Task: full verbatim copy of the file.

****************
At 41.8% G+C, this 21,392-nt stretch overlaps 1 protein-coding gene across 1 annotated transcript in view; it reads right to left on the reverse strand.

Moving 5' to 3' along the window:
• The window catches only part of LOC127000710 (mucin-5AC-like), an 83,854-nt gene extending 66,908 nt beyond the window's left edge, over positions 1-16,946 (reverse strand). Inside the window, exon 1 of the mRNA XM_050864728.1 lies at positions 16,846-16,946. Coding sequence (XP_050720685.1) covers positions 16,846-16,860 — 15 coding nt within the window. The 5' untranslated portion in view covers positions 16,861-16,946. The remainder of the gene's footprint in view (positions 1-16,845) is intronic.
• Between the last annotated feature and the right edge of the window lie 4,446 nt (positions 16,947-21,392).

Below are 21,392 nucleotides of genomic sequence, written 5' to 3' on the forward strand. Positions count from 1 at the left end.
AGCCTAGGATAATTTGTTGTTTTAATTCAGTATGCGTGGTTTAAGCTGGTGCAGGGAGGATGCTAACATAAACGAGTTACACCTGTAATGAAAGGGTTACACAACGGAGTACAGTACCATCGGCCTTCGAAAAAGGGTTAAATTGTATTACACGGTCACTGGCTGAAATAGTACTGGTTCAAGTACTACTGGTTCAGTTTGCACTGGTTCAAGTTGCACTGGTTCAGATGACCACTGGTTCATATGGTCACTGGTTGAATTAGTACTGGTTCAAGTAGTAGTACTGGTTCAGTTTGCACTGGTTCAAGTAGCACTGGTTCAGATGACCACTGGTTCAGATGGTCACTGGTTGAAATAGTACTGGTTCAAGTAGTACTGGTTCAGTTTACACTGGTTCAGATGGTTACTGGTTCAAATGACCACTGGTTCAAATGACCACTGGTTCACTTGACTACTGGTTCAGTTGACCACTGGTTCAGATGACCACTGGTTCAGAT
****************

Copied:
At 41.8% G+C, this 21,392-nt stretch overlaps 1 protein-coding gene across 1 annotated transcript in view; it reads right to left on the reverse strand.

Moving 5' to 3' along the window:
• The window catches only part of LOC127000710 (mucin-5AC-like), an 83,854-nt gene extending 66,908 nt beyond the window's left edge, over positions 1-16,946 (reverse strand). Inside the window, exon 1 of the mRNA XM_050864728.1 lies at positions 16,846-16,946. Coding sequence (XP_050720685.1) covers positions 16,846-16,860 — 15 coding nt within the window. The 5' untranslated portion in view covers positions 16,861-16,946. The remainder of the gene's footprint in view (positions 1-16,845) is intronic.
• Between the last annotated feature and the right edge of the window lie 4,446 nt (positions 16,947-21,392).

Below are 21,392 nucleotides of genomic sequence, written 5' to 3' on the forward strand. Positions count from 1 at the left end.
AGCCTAGGATAATTTGTTGTTTTAATTCAGTATGCGTGGTTTAAGCTGGTGCAGGGAGGATGCTAACATAAACGAGTTACACCTGTAATGAAAGGGTTACACAACGGAGTACAGTACCATCGGCCTTCGAAAAAGGGTTAAATTGTATTACACGGTCACTGGCTGAAATAGTACTGGTTCAAGTACTACTGGTTCAGTTTGCACTGGTTCAAGTTGCACTGGTTCAGATGACCACTGGTTCATATGGTCACTGGTTGAATTAGTACTGGTTCAAGTAGTAGTACTGGTTCAGTTTGCACTGGTTCAAGTAGCACTGGTTCAGATGACCACTGGTTCAGATGGTCACTGGTTGAAATAGTACTGGTTCAAGTAGTACTGGTTCAGTTTACACTGGTTCAGATGGTTACTGGTTCAAATGACCACTGGTTCAAATGACCACTGGTTCACTTGACTACTGGTTCAGTTGACCACTGGTTCAGATGACCACTGGTTCAGAT